Q: Tell us a funny story from one of your tours or at a band practice.

Jymbo: We used to do a “cursed” cover song by Black Sabbath. The first time we played it live I threw by back out at the end of the song, like really really bad. We drove to the next town, and during the same song Mikey stepped wrong and broke his damn knee on stage (it’s still in a brace months later) – Next show, we announced that something bad seems to happen when we play this song, and announced it. This dude sitting at the bar fell THROUGH his bar stool because it SPLIT IN HALF. 3 nights, 3 different cities, same song. We have never played a note of it since then.

Q: Who are your biggest influences?

Jymbo: Too many to name. A million underground 80s metal bands and all the big ones you would likely guess.

Rich: My biggest influences these days are probably Travis Orbin ( Periphery, session player), Alex Rudinger, Hannes grossman (Necrophagist/Obscura/Alkaloid) and Matt Gartska (Animals as Leaders)

Mibsy: Stevie Ray Vaughan, Zakk Wylde, Eric Johnson and David Gilmour. The list goes on but those are my main influences. As far as songwriting style I pull from a lot of different influences including Judas Priest, Dokken, Megadeth, Ratt, Metallica, along with some more modern elements.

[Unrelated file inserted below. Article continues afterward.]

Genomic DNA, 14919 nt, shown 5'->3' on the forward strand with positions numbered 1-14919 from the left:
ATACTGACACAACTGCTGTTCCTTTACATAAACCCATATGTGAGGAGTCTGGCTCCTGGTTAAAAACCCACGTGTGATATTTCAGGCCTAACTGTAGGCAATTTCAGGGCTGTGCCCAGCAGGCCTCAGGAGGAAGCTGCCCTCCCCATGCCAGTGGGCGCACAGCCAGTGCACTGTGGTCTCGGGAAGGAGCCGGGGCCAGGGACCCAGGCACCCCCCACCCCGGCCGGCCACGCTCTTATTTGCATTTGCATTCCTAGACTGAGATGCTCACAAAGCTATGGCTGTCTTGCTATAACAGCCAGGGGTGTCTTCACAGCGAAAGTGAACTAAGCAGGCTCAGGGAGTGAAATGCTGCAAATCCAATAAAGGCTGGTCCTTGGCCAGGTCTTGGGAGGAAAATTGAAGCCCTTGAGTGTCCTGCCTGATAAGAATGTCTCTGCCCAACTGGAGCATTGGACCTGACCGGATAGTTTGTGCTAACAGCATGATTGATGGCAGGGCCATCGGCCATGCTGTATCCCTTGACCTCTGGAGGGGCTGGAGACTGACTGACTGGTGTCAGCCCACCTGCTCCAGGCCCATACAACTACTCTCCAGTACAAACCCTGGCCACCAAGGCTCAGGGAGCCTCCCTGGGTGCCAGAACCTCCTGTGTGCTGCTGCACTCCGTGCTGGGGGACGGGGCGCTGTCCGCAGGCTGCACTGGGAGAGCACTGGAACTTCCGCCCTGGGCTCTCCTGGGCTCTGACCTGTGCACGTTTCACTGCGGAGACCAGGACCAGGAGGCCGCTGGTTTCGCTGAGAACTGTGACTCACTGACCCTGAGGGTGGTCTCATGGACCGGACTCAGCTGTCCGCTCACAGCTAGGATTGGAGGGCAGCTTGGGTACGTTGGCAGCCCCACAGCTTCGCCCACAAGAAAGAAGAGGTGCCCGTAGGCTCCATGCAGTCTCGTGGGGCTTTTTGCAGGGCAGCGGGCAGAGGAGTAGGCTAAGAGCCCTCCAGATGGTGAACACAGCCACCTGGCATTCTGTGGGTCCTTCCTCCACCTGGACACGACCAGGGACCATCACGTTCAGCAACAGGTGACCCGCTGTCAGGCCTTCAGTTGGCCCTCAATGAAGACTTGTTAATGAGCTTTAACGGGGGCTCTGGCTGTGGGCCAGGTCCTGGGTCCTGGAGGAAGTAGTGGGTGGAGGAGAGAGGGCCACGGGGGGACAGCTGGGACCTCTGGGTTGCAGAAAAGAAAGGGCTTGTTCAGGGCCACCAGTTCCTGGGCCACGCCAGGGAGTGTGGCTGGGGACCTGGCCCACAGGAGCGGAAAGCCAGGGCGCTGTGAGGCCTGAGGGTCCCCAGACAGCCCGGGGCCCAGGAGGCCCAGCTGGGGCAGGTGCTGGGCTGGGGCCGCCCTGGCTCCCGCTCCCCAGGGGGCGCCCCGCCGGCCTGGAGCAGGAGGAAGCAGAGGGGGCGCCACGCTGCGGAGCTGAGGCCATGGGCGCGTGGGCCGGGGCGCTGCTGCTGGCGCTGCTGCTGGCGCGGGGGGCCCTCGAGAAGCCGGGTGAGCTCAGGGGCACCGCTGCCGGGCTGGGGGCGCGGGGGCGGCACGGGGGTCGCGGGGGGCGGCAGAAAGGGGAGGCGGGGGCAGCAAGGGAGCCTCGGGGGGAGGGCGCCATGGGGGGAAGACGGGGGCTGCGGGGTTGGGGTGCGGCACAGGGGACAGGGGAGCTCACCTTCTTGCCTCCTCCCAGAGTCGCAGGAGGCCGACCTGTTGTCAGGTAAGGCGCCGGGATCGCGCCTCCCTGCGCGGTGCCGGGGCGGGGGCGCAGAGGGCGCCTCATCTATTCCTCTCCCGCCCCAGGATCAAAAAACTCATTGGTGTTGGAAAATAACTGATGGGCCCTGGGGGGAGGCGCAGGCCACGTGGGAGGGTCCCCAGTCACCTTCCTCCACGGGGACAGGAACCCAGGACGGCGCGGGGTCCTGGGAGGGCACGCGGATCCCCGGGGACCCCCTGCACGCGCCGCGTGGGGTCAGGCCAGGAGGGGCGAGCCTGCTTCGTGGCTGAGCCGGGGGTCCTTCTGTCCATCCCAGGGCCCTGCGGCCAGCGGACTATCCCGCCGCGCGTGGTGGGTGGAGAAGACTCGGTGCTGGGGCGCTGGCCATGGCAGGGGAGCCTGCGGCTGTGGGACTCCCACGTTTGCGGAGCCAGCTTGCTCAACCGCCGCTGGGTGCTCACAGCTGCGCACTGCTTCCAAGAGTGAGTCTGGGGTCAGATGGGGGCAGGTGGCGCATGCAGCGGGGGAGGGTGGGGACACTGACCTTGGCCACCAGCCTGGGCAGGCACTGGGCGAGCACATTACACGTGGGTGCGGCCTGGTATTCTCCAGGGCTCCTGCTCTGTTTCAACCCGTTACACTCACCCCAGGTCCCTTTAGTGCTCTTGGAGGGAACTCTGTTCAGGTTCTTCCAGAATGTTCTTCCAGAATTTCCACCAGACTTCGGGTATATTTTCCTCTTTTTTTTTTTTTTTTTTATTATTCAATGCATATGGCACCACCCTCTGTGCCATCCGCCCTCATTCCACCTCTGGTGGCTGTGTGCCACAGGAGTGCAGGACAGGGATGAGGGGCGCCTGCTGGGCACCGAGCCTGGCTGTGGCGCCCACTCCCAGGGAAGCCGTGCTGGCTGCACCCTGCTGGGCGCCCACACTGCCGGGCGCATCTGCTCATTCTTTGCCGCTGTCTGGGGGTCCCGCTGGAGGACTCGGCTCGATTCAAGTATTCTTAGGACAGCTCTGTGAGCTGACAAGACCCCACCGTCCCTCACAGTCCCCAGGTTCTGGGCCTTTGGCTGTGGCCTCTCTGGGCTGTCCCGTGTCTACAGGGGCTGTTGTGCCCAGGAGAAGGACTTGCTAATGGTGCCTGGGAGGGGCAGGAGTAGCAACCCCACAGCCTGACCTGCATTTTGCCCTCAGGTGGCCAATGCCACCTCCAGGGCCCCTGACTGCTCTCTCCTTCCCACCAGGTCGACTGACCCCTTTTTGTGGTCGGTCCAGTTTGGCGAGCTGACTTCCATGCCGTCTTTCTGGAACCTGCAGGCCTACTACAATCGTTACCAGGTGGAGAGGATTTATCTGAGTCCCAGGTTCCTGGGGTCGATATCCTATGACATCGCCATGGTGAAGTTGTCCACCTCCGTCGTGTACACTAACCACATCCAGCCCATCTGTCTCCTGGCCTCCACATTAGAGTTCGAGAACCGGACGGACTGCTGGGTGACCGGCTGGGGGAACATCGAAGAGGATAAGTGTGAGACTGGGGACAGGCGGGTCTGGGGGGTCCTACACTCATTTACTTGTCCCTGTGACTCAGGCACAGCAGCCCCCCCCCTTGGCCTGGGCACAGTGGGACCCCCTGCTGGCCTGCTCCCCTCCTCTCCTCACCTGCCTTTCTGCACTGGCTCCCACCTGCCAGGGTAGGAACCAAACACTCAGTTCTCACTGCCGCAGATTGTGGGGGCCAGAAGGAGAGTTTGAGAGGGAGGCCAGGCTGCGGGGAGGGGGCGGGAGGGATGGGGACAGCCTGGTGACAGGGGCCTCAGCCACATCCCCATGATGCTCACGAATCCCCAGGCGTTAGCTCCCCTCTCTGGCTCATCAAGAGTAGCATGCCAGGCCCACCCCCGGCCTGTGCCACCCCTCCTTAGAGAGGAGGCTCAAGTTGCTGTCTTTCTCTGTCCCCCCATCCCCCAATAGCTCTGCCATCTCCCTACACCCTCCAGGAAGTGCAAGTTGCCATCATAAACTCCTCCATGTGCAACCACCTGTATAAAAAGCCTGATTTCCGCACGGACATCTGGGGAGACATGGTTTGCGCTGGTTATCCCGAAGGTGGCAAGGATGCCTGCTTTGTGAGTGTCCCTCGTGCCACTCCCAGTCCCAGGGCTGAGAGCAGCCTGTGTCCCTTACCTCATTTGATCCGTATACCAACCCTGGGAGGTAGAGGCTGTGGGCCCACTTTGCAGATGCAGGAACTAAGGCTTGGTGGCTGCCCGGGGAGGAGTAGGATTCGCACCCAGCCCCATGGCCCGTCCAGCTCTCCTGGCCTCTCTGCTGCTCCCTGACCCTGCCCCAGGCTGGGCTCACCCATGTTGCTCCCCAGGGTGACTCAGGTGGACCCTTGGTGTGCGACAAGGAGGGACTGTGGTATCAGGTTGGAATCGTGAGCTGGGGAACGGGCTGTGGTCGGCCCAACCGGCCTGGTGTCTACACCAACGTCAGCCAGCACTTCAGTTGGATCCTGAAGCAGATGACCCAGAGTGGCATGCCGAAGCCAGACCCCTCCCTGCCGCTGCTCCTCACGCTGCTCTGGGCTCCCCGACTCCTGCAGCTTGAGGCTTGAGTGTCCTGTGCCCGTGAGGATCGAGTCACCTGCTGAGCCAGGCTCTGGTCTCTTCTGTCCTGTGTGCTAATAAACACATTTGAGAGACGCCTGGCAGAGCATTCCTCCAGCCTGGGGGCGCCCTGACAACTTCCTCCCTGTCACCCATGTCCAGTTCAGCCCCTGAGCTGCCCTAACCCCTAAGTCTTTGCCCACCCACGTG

Mikey: Biggest influences for me as a bassist, Billy Sheehan, Jaco Pastorious, and since I’ve hit the metal scene, Steve Harris and John Myung. Musically Steve Vai, Vivaldi, and Rush have been huge influences in my life.

The Kidd: I mean, I could always go with the classics; Ozzy, Scorpions, Judas Priest, and lately, Dream Troll! Seriously, they have heavily influenced my writing style already those guys are insanely cool.
Q: What is one of your earliest childhood memories with music?

Mibsy: I was at a concert where my mother was performing (she’s been a professional singer all my life) when I was about 2 1/2, three years old. After I came in from listening to my mom sing, I was running around playing tag, and that’s when I busted my head open by running into a wall! That’s about my earliest memory.

Q: What has been your biggest challenge as a band or individual?